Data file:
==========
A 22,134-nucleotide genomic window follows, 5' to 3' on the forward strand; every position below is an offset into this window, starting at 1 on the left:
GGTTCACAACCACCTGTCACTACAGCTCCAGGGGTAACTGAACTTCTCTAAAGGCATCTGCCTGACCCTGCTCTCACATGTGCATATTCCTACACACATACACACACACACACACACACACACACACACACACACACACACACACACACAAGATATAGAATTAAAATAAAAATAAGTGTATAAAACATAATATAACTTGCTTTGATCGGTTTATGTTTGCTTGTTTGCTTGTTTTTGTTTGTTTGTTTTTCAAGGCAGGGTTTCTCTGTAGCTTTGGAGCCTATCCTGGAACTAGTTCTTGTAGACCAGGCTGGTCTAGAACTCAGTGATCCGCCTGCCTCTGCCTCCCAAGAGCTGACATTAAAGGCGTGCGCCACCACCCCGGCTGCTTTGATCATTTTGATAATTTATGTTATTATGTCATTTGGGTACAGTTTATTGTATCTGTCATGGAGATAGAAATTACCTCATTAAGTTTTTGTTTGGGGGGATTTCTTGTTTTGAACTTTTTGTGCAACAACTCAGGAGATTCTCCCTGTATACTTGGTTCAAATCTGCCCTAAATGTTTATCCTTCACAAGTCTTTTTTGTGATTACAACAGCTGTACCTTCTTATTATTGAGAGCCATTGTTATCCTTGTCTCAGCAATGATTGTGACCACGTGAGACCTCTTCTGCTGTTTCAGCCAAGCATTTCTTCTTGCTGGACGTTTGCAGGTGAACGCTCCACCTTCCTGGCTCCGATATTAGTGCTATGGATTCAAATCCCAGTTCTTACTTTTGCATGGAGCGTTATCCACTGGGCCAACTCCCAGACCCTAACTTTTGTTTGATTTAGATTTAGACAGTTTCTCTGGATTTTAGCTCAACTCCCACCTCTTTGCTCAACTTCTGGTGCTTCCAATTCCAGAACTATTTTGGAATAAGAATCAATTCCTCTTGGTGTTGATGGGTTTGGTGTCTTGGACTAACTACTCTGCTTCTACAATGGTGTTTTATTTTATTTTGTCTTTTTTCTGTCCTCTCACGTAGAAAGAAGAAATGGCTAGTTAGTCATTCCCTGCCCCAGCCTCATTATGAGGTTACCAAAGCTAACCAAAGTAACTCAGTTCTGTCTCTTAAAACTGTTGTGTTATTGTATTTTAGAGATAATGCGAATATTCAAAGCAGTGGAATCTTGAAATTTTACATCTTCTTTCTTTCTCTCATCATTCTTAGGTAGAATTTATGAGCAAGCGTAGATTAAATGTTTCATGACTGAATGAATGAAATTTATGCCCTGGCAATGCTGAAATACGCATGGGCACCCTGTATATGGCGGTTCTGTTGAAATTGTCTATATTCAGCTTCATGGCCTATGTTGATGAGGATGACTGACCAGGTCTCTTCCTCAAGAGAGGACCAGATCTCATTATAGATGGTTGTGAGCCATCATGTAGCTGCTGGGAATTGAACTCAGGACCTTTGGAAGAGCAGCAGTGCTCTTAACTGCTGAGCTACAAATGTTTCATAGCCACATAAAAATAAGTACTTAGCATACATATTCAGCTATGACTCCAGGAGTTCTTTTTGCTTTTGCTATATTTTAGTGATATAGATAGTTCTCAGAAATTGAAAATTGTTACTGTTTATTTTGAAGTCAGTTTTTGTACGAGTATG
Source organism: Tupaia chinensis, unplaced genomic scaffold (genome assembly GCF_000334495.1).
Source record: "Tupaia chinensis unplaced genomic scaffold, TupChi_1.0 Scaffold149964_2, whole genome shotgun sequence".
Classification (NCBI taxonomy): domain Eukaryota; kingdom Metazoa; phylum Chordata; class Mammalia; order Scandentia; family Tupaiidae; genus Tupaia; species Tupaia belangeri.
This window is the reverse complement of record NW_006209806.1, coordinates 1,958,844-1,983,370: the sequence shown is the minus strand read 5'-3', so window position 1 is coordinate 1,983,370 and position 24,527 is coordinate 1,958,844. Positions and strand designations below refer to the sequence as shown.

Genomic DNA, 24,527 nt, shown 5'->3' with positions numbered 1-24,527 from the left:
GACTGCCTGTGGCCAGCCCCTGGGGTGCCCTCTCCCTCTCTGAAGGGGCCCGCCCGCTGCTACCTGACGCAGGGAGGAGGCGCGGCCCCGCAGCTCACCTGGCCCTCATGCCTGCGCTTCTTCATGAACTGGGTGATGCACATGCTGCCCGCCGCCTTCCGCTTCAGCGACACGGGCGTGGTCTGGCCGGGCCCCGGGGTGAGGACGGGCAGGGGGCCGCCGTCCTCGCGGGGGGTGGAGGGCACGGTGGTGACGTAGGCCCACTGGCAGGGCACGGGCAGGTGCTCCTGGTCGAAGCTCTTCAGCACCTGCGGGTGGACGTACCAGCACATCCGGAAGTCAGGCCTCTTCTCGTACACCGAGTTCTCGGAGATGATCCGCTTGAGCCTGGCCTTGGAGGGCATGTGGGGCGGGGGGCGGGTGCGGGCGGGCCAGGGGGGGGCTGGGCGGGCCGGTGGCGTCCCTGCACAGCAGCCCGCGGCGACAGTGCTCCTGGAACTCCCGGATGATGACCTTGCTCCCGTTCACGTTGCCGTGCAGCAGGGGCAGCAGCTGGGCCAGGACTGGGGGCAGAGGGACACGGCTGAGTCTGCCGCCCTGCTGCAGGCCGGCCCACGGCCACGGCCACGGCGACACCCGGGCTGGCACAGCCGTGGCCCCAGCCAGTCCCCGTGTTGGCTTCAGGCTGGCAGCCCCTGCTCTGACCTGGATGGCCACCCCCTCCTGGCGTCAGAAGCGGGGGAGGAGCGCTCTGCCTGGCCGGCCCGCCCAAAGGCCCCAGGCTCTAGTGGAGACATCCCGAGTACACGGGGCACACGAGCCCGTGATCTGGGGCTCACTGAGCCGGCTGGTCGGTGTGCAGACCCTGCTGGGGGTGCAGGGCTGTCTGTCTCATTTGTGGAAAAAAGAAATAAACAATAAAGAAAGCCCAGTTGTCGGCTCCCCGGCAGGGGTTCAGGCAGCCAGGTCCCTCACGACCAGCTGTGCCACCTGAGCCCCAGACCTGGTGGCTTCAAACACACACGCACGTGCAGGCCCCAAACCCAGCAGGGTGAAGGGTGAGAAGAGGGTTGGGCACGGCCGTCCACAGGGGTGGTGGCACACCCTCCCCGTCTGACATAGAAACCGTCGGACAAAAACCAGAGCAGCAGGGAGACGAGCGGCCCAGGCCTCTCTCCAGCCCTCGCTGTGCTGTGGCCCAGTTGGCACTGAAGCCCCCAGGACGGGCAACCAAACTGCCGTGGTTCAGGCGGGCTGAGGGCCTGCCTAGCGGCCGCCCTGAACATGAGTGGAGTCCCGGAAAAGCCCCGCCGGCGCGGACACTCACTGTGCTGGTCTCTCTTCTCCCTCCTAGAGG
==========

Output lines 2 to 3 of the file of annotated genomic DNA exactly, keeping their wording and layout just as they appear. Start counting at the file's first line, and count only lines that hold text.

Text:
GGTTCACAACCACCTGTCACTACAGCTCCAGGGGTAACTGAACTTCTCTAAAGGCATCTGCCTGACCCTGCTCTCACATGTGCATATTCCTACACACATACACACACACACACACACACACACACACACACACACACACACACACACACAAGATATAGAATTAAAATAAAAATAAGTGTATAAAACATAATATAACTTGCTTTGATCGGTTTATGTTTGCTTGTTTGCTTGTTTTTGTTTGTTTGTTTTTCAAGGCAGGGTTTCTCTGTAGCTTTGGAGCCTATCCTGGAACTAGTTCTTGTAGACCAGGCTGGTCTAGAACTCAGTGATCCGCCTGCCTCTGCCTCCCAAGAGCTGACATTAAAGGCGTGCGCCACCACCCCGGCTGCTTTGATCATTTTGATAATTTATGTTATTATGTCATTTGGGTACAGTTTATTGTATCTGTCATGGAGATAGAAATTACCTCATTAAGTTTTTGTTTGGGGGGATTTCTTGTTTTGAACTTTTTGTGCAACAACTCAGGAGATTCTCCCTGTATACTTGGTTCAAATCTGCCCTAAATGTTTATCCTTCACAAGTCTTTTTTGTGATTACAACAGCTGTACCTTCTTATTATTGAGAGCCATTGTTATCCTTGTCTCAGCAATGATTGTGACCACGTGAGACCTCTTCTGCTGTTTCAGCCAAGCATTTCTTCTTGCTGGACGTTTGCAGGTGAACGCTCCACCTTCCTGGCTCCGATATTAGTGCTATGGATTCAAATCCCAGTTCTTACTTTTGCATGGAGCGTTATCCACTGGGCCAACTCCCAGACCCTAACTTTTGTTTGATTTAGATTTAGACAGTTTCTCTGGATTTTAGCTCAACTCCCACCTCTTTGCTCAACTTCTGGTGCTTCCAATTCCAGAACTATTTTGGAATAAGAATCAATTCCTCTTGGTGTTGATGGGTTTGGTGTCTTGGACTAACTACTCTGCTTCTACAATGGTGTTTTATTTTATTTTGTCTTTTTTCTGTCCTCTCACGTAGAAAGAAGAAATGGCTAGTTAGTCATTCCCTGCCCCAGCCTCATTATGAGGTTACCAAAGCTAACCAAAGTAACTCAGTTCTGTCTCTTAAAACTGTTGTGTTATTGTATTTTAGAGATAATGCGAATATTCAAAGCAGTGGAATCTTGAAATTTTACATCTTCTTTCTTTCTCTCATCATTCTTAGGTAGAATTTATGAGCAAGCGTAGATTAAATGTTTCATGACTGAATGAATGAAATTTATGCCCTGGCAATGCTGAAATACGCATGGGCACCCTGTATATGGCGGTTCTGTTGAAATTGTCTATATTCAGCTTCATGGCCTATGTTGATGAGGATGACTGACCAGGTCTCTTCCTCAAGAGAGGACCAGATCTCATTATAGATGGTTGTGAGCCATCATGTAGCTGCTGGGAATTGAACTCAGGACCTTTGGAAGAGCAGCAGTGCTCTTAACTGCTGAGCTACAAATGTTTCATAGCCACATAAAAATAAGTACTTAGCATACATATTCAGCTATGACTCCAGGAGTTCTTTTTGCTTTTGCTATATTTTAGTGATATAGATAGTTCTCAGAAATTGAAAATTGTTACTGTTTATTTTGAAGTCAGTTTTTGTACGAGTATG
Source organism: Tupaia chinensis, unplaced genomic scaffold (genome assembly GCF_000334495.1).